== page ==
Getting back into the bedroom may be the last thing on your mind after having a cesarean section — but many women (and their respective partners) have questions about intimacy post-birth.
Whether you’re curious about how long you should wait to have sex after having a C-section, or wondering what to expect, here’s what you need to know. Learn how soon you can have sex after a vaginal birth here.
When Can You Have Sex After a C-Section Delivery?
No matter if you give birth vaginally or via C-section, your body needs time to heal after delivery. While everyone heals at their own rate, most women find they are ready to have intercourse between four and six weeks after giving birth. Your healthcare provider will give you the green light when you are fully healed and ready for intercourse again.
Remember, after giving birth, your uterus takes about six weeks to return to its normal size and for your cervix to close back up. It is best to wait to resume any sexual relations until after the cervix has closed.
For mothers who give birth via C-section, the healing process is typically longer. Having a C-section is a major surgery, and most women will need more time to recover from a C-section than a vaginal delivery.
Whenever you resume having sex you must begin using birth control again. Pregnancy can happen almost immediately, even after just having given birth! Talk to your doctor to find a breastfeeding safe method of birth control (most methods are).
How Long Does it Take for Your Cervix to Close After C-Section
Women who deliver their babies via c-section usually experience less vaginal bleeding than women who delivered vaginally, since much of the blood is cleaned out during surgery. However, this doesn’t mean that having a cesarean means a faster recovery period. You should still expect vaginal bleeding and wait four to six weeks before having sex again.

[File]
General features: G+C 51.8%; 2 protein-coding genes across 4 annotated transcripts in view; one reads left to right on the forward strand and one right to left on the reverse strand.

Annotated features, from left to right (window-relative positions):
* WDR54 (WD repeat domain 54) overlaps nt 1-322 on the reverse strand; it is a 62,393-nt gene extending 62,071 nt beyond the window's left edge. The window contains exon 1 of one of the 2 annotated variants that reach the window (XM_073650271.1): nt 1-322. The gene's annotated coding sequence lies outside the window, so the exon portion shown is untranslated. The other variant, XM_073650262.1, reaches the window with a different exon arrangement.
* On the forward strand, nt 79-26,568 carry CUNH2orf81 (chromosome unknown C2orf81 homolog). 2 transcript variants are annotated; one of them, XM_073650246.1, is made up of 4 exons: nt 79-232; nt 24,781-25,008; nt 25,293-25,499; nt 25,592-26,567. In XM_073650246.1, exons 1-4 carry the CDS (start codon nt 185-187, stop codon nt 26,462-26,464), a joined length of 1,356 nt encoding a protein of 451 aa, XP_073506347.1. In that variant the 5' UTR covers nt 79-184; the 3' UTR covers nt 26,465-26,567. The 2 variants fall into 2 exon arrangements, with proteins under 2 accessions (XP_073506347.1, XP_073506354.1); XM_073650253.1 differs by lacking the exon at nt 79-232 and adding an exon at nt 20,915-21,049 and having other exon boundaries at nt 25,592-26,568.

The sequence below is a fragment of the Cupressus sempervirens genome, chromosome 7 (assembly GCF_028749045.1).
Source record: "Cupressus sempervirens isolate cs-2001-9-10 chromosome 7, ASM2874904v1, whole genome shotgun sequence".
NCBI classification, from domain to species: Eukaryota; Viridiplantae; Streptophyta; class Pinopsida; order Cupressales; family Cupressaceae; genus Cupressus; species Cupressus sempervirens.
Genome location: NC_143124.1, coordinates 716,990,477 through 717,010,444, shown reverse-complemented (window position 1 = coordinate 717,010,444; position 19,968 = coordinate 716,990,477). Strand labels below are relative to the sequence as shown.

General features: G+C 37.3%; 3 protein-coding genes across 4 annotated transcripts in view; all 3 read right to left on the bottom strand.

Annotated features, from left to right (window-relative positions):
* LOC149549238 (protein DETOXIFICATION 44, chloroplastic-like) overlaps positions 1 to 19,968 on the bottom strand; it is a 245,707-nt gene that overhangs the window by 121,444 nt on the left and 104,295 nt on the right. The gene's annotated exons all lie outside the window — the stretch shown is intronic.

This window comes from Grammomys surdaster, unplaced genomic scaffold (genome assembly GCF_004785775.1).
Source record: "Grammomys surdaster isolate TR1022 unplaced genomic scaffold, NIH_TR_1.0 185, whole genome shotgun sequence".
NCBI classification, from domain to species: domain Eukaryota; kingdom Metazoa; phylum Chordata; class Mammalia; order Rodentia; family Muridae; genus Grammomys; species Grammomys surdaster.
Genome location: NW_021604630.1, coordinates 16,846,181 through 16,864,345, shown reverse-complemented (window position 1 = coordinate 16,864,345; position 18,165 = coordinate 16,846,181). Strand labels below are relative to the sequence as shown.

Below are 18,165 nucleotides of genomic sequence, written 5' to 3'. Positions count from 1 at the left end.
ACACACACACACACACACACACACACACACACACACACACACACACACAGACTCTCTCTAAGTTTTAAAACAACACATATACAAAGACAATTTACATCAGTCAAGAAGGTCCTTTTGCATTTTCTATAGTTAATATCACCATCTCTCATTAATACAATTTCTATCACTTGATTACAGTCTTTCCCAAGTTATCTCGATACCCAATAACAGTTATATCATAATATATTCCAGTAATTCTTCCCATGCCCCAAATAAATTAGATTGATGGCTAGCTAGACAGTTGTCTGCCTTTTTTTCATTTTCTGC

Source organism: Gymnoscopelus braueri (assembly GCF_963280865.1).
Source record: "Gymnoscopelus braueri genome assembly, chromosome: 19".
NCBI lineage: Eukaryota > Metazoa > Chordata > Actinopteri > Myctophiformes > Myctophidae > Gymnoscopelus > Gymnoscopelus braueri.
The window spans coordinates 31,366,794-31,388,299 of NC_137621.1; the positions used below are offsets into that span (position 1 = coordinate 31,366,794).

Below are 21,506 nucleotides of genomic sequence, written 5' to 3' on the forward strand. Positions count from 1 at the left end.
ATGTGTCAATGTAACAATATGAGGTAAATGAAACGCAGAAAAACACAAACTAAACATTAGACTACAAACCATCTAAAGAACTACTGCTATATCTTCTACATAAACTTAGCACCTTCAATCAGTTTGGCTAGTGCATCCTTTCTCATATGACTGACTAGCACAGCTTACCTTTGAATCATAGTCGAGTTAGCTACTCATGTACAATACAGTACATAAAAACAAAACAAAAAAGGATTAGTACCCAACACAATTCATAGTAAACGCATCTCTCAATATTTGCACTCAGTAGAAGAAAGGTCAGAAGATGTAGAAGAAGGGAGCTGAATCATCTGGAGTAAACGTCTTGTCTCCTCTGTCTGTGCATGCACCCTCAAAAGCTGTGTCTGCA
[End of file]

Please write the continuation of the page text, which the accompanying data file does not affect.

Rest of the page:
This is due for so many reasons:
– Bleeding occurs until the uterus returns to its regular size.
– The area around your incision site will still be tender.
– Some women experience pain, numbness, or tingling for up to several months.
– Some women also deal with post-partum depression, which can put a damper on having fun in the bedroom.
While it’s completely normal to experience symptoms for the first few weeks after childbirth, if they get worse, or if you’re experiencing fever or vomiting, you need to visit your OB-GYN as soon as possible. This is because worsening symptoms could be signs of complications such as endometriosis or post-cesarean wound infection.
That being said, if you feel fine, there’s no reason to worry. A c-section is a relatively safe surgical procedure
Speak to your doctor if you notice any increase in pain, discharge, or bleeding after your c-section. You should feel better as time goes on, not worse.
Sex After C-section: Precautions and What to Expect
First of all, be aware that it’s very possible to become pregnant again right after giving birth. So if you find that having your new baby is enough to have on your plate for the moment, remember to use birth control.